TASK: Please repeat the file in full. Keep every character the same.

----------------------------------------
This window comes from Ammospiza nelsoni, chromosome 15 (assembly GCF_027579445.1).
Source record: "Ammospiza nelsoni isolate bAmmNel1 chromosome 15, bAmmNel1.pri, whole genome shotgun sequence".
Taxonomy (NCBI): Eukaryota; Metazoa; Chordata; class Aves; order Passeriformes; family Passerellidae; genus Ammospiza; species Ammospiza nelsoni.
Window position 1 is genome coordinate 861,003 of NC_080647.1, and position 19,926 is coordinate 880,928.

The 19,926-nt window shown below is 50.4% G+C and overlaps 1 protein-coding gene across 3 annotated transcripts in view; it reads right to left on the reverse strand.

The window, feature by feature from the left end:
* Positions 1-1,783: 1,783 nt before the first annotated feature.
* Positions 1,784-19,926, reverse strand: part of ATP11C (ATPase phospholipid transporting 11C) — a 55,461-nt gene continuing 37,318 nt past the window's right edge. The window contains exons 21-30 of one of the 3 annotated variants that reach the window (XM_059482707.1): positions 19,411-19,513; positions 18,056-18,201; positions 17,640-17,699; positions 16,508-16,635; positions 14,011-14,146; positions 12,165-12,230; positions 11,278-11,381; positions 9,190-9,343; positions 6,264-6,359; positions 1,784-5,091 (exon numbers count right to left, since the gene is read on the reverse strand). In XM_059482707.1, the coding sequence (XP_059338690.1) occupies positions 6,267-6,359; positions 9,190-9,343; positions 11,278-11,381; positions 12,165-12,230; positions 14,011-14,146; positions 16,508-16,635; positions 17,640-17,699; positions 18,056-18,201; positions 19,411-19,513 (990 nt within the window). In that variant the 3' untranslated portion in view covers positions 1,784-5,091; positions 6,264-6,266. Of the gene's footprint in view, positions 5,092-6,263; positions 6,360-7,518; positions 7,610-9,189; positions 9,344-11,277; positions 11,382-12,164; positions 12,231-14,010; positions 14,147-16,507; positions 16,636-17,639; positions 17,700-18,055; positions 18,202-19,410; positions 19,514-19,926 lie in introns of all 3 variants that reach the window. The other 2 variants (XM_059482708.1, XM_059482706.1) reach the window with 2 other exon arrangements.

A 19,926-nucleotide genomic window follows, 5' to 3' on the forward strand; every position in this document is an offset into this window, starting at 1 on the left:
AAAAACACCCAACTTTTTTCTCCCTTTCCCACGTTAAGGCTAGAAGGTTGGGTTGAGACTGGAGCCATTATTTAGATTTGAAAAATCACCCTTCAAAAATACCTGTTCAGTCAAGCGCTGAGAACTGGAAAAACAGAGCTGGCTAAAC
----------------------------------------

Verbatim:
This window comes from Ammospiza nelsoni, chromosome 15 (assembly GCF_027579445.1).
Source record: "Ammospiza nelsoni isolate bAmmNel1 chromosome 15, bAmmNel1.pri, whole genome shotgun sequence".
Taxonomy (NCBI): Eukaryota; Metazoa; Chordata; class Aves; order Passeriformes; family Passerellidae; genus Ammospiza; species Ammospiza nelsoni.
Window position 1 is genome coordinate 861,003 of NC_080647.1, and position 19,926 is coordinate 880,928.

The 19,926-nt window shown below is 50.4% G+C and overlaps 1 protein-coding gene across 3 annotated transcripts in view; it reads right to left on the reverse strand.

The window, feature by feature from the left end:
* Positions 1-1,783: 1,783 nt before the first annotated feature.
* Positions 1,784-19,926, reverse strand: part of ATP11C (ATPase phospholipid transporting 11C) — a 55,461-nt gene continuing 37,318 nt past the window's right edge. The window contains exons 21-30 of one of the 3 annotated variants that reach the window (XM_059482707.1): positions 19,411-19,513; positions 18,056-18,201; positions 17,640-17,699; positions 16,508-16,635; positions 14,011-14,146; positions 12,165-12,230; positions 11,278-11,381; positions 9,190-9,343; positions 6,264-6,359; positions 1,784-5,091 (exon numbers count right to left, since the gene is read on the reverse strand). In XM_059482707.1, the coding sequence (XP_059338690.1) occupies positions 6,267-6,359; positions 9,190-9,343; positions 11,278-11,381; positions 12,165-12,230; positions 14,011-14,146; positions 16,508-16,635; positions 17,640-17,699; positions 18,056-18,201; positions 19,411-19,513 (990 nt within the window). In that variant the 3' untranslated portion in view covers positions 1,784-5,091; positions 6,264-6,266. Of the gene's footprint in view, positions 5,092-6,263; positions 6,360-7,518; positions 7,610-9,189; positions 9,344-11,277; positions 11,382-12,164; positions 12,231-14,010; positions 14,147-16,507; positions 16,636-17,639; positions 17,700-18,055; positions 18,202-19,410; positions 19,514-19,926 lie in introns of all 3 variants that reach the window. The other 2 variants (XM_059482708.1, XM_059482706.1) reach the window with 2 other exon arrangements.

A 19,926-nucleotide genomic window follows, 5' to 3' on the forward strand; every position in this document is an offset into this window, starting at 1 on the left:
AAAAACACCCAACTTTTTTCTCCCTTTCCCACGTTAAGGCTAGAAGGTTGGGTTGAGACTGGAGCCATTATTTAGATTTGAAAAATCACCCTTCAAAAATACCTGTTCAGTCAAGCGCTGAGAACTGGAAAAACAGAGCTGGCTAAAC